If I signed a lease for a house which is effective today and the previous tenant’s lease has expired but he refuses to leave, what are my options?

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If I signed a lease for a house which is effective today and the previous tenant’s lease has expired but he refuses to leave, what are my options?

What happens if I show up with all my stuff? I have 3 days before I must move out of my current home. I’d prefer to not be homeless.

Asked on May 1, 2012 under Real Estate Law, Texas

Answers:

SJZ, Member, New York Bar / FreeAdvice Contributing Attorney

Answered 10 years ago | Contributor

Unfortunately, you cannot yourself evict the tenant--you are not the owner of the home. On the landlord can evict.

What you can do is tell the landlord that he is in material breach of the lease by not providing you with possession of the home on the agreed upon date. Also inform him that you have only 3 days to vacate your current home, and if the landlord does not provide you possession--i.e. get rid of the current tenant--before then, you will not only consider the lease terminated, but also sue the landlord for all your out-of-pocket expenses, including a hotel or motel; moving and storage for goods; if you end up renting a different (but comparable) home for more money, for the difference in rental price, etc. You can certainly be very low-key about the above--no need to shout and bluster--but you should put the landlord on notice that he has already violated his lease and that you will hold him accountable for all costs flowing from such violation. That will hopefully motivate the landlord to take action--though even if he does, he will not likely be able to get anything done in this timeframe--and also possibly motivate the landlord to help you find (and he should pay for) some short term residence while he evicts the tenant.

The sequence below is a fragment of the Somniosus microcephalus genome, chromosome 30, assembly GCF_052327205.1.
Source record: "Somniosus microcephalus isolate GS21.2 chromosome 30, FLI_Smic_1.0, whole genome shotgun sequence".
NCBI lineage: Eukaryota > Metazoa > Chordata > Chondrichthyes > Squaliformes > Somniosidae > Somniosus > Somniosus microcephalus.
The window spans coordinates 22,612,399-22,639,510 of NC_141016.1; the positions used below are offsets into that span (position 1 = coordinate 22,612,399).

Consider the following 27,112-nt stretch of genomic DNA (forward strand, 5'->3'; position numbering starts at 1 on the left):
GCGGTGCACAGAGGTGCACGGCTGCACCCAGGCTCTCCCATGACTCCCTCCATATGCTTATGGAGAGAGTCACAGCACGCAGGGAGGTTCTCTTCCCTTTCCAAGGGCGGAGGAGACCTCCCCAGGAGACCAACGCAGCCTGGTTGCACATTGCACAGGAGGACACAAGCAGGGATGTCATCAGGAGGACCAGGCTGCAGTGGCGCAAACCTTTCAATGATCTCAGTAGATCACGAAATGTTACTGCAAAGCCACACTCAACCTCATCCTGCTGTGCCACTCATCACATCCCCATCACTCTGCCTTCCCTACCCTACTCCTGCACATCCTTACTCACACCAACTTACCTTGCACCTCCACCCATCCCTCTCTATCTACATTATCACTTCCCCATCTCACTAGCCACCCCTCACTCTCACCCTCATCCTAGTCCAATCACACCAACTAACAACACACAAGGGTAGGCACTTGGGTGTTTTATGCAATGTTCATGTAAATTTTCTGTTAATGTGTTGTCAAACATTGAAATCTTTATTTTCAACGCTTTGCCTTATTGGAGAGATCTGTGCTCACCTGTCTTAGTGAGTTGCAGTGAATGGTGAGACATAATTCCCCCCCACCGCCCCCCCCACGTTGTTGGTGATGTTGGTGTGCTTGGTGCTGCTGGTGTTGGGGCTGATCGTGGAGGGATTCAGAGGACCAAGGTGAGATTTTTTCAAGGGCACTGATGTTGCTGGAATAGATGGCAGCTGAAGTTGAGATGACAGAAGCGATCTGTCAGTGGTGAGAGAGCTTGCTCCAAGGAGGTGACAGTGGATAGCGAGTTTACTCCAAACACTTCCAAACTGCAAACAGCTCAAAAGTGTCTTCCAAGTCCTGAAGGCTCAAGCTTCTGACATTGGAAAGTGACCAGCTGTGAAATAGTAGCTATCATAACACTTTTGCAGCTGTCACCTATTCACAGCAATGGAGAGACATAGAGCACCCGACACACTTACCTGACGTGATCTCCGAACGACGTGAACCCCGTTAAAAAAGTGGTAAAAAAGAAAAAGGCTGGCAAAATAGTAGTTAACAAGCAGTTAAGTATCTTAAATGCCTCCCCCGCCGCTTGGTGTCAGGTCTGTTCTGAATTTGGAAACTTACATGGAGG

If there is no satisfactory resolution,  then you will need to find some new place to stay on your own, then sue the landlord for your costs.

When you contact the landlord, don't just speak with him--also send hm something in writing (e.g. an email, a fax, a fed ex, etc.) some way you can prove delivery, so you can later show a court, if need be, that you made the landlord aware of the situation and the constraints (about to lose your current residence) on you.


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